Pop Gates

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William "Pop" Gates (August 30, 1917 – December 1, 1999) was an American professional basketball player.

Early life[edit]

He was born in Decatur, Alabama and attended high school in New York, New York. After playing college basketball at Clark Atlanta University, he continued his basketball career in New York City.

Basketball career[edit]

He started his professional basketball career with the Harlem Renaissance, beginning in 1938–39. "Seven months before Jackie Robinson made his debut for the Brooklyn Dodgers, Leo Ferris helped usher in a new era of racial integration for professional basketball when he signed William "Pop" Gates, who made his debut for the Blackhawks in October 1946. Gates, along with William "Dolly" King, were the first two African-American players in the NBL. "When Leo Ferris came to me, it was like a godsend," Gates was quoted as saying in the book, "Pioneers of the Hardwood: Indiana and the Birth of Professional Basketball." "It was a real highlight of my career to be accepted by the NBL as one of only two blacks in the league."[1] He became one of the early black players in the NBL in 1946. Later he played for and coached the Harlem Globetrotters. Gates is one of the few athletes who went directly from a high school championship team (Benjamin Franklin, New York, 1938) to a World Professional Champion (Rens, 1939).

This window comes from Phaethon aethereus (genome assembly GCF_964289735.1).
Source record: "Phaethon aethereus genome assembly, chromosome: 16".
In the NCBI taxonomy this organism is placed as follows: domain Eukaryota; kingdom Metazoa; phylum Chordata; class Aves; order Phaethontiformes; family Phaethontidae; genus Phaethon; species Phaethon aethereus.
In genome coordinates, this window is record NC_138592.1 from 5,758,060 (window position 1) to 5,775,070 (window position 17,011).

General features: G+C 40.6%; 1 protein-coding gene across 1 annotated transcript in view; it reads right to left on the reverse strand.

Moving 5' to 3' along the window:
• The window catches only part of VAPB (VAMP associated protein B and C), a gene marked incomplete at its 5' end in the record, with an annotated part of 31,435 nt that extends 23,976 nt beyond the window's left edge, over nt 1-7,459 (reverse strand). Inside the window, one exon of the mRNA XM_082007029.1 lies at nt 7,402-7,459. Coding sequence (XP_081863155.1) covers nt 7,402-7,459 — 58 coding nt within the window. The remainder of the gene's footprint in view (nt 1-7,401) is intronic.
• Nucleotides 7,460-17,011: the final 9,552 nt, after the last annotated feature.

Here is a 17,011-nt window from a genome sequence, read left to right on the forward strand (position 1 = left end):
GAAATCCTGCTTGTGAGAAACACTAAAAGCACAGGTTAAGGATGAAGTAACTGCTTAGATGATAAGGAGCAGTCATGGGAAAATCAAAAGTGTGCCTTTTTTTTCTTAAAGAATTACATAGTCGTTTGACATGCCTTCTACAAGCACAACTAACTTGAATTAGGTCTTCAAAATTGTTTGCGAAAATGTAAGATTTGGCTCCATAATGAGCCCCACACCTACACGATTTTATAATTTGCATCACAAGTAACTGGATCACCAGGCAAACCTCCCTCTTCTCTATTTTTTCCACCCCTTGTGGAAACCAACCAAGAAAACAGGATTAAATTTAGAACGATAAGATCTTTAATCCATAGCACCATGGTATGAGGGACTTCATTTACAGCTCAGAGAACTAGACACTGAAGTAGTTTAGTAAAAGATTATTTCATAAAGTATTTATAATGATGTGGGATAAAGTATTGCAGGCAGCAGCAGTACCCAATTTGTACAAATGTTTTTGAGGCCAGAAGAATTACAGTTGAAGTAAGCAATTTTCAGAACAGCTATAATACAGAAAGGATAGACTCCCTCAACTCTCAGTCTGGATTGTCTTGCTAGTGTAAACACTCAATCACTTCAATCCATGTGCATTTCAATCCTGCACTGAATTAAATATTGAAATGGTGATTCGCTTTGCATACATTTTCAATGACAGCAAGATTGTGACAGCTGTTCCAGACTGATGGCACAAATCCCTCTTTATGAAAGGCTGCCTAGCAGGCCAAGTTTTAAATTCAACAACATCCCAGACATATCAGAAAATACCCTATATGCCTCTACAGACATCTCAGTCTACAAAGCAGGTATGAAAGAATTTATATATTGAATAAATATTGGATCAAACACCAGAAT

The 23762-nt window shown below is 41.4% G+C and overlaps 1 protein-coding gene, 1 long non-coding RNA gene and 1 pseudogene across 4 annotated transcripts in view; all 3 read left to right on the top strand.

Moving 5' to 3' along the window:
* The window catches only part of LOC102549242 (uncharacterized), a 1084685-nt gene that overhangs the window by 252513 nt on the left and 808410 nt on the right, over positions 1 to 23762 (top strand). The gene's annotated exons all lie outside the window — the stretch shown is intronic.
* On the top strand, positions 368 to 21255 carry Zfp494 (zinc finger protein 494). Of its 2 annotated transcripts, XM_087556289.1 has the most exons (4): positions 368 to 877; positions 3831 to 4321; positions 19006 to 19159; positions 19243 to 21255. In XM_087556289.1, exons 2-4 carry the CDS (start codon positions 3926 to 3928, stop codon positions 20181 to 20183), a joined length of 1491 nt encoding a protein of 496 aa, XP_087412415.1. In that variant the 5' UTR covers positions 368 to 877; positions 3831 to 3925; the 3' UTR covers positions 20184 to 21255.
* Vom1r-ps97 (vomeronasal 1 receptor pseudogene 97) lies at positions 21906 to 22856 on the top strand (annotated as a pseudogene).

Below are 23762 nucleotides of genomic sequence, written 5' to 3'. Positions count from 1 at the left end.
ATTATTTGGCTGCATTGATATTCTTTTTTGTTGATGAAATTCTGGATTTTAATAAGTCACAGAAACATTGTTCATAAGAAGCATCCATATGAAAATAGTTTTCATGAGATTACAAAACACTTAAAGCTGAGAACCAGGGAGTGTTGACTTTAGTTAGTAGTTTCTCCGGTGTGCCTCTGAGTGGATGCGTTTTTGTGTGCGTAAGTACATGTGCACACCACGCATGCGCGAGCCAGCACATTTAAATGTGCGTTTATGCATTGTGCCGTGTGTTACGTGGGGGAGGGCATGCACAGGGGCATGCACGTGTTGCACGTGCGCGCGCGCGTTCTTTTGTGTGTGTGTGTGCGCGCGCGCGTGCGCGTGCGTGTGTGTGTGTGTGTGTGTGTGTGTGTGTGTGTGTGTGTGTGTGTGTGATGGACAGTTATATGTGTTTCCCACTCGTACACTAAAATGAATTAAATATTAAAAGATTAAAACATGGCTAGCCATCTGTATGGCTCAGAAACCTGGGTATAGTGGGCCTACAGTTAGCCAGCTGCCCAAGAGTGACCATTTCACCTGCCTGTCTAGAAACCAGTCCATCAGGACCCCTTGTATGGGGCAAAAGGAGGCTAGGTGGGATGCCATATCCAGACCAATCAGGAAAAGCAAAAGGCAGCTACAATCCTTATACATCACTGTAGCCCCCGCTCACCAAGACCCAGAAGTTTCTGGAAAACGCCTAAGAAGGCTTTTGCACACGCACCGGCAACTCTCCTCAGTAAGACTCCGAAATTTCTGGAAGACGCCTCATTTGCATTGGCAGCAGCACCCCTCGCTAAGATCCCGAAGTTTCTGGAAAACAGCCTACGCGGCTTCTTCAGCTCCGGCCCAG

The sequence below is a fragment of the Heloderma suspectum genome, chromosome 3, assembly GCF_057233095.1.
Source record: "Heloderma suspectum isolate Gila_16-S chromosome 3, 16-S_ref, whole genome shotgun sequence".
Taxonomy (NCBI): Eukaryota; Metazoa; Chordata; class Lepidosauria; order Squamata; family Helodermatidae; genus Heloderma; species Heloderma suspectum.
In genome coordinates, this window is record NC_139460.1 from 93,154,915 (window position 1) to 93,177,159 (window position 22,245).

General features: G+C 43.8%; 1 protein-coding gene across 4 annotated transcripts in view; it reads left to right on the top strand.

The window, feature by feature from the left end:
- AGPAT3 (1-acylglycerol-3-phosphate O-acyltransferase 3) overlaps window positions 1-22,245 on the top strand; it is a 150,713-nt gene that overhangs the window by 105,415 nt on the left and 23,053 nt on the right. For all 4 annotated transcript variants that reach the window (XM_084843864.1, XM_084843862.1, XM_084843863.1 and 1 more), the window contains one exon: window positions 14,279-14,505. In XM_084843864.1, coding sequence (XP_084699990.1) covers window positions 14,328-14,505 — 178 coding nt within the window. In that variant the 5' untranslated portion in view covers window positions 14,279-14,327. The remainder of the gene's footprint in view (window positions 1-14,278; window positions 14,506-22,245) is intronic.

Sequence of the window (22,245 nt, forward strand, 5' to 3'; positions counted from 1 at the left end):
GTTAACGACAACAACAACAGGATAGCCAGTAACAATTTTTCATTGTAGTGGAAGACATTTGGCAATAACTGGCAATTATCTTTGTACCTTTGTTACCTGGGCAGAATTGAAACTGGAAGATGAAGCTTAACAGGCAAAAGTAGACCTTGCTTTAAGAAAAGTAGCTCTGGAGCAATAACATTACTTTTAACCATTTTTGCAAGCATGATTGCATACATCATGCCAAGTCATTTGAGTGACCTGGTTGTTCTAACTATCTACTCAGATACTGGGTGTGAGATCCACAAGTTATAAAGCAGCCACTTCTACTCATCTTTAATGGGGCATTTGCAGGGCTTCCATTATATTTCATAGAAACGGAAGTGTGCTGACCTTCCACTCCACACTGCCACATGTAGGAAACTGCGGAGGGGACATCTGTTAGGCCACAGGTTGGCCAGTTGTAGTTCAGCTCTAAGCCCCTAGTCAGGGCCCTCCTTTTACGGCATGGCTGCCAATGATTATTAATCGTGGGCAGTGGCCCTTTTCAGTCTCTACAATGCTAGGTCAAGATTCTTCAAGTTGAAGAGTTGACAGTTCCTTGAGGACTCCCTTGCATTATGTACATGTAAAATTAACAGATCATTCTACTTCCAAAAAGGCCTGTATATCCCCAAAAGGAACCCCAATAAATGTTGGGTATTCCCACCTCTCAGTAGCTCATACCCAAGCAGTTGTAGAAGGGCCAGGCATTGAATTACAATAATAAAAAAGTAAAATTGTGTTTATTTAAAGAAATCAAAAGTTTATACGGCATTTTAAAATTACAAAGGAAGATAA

Awards and honors[edit]

Gates was inducted into the Naismith Memorial Basketball Hall of Fame as a player in 1989.


  1. ^ "Long-forgotten Leo Ferris helped devise NBA's 24-second clock, first used 61 years ago today". ESPN.com. Retrieved 2016-03-14.

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